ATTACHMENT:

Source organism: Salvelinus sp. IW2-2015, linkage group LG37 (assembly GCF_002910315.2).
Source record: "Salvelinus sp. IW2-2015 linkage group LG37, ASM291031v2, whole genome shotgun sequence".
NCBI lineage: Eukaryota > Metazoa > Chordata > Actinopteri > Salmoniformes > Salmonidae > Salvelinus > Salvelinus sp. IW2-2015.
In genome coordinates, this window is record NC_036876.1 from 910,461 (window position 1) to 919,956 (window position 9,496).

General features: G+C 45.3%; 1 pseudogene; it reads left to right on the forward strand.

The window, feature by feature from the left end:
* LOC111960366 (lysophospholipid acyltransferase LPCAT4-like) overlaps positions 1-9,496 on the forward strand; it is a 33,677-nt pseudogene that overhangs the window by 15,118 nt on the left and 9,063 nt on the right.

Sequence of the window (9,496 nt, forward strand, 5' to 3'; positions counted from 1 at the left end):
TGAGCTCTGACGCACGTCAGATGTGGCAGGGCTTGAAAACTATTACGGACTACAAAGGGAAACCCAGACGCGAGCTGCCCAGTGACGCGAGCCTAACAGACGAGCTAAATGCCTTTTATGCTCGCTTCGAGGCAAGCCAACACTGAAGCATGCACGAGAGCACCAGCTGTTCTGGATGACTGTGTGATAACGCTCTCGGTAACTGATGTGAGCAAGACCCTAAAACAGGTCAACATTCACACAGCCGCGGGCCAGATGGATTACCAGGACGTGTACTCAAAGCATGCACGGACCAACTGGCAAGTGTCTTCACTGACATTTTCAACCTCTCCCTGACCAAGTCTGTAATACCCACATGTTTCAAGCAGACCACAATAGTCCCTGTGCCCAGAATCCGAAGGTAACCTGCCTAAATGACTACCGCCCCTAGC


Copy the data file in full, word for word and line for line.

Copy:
Source organism: Salvelinus sp. IW2-2015, linkage group LG37 (assembly GCF_002910315.2).
Source record: "Salvelinus sp. IW2-2015 linkage group LG37, ASM291031v2, whole genome shotgun sequence".
NCBI lineage: Eukaryota > Metazoa > Chordata > Actinopteri > Salmoniformes > Salmonidae > Salvelinus > Salvelinus sp. IW2-2015.
In genome coordinates, this window is record NC_036876.1 from 910,461 (window position 1) to 919,956 (window position 9,496).

General features: G+C 45.3%; 1 pseudogene; it reads left to right on the forward strand.

The window, feature by feature from the left end:
* LOC111960366 (lysophospholipid acyltransferase LPCAT4-like) overlaps positions 1-9,496 on the forward strand; it is a 33,677-nt pseudogene that overhangs the window by 15,118 nt on the left and 9,063 nt on the right.

Sequence of the window (9,496 nt, forward strand, 5' to 3'; positions counted from 1 at the left end):
TGAGCTCTGACGCACGTCAGATGTGGCAGGGCTTGAAAACTATTACGGACTACAAAGGGAAACCCAGACGCGAGCTGCCCAGTGACGCGAGCCTAACAGACGAGCTAAATGCCTTTTATGCTCGCTTCGAGGCAAGCCAACACTGAAGCATGCACGAGAGCACCAGCTGTTCTGGATGACTGTGTGATAACGCTCTCGGTAACTGATGTGAGCAAGACCCTAAAACAGGTCAACATTCACACAGCCGCGGGCCAGATGGATTACCAGGACGTGTACTCAAAGCATGCACGGACCAACTGGCAAGTGTCTTCACTGACATTTTCAACCTCTCCCTGACCAAGTCTGTAATACCCACATGTTTCAAGCAGACCACAATAGTCCCTGTGCCCAGAATCCGAAGGTAACCTGCCTAAATGACTACCGCCCCTAGC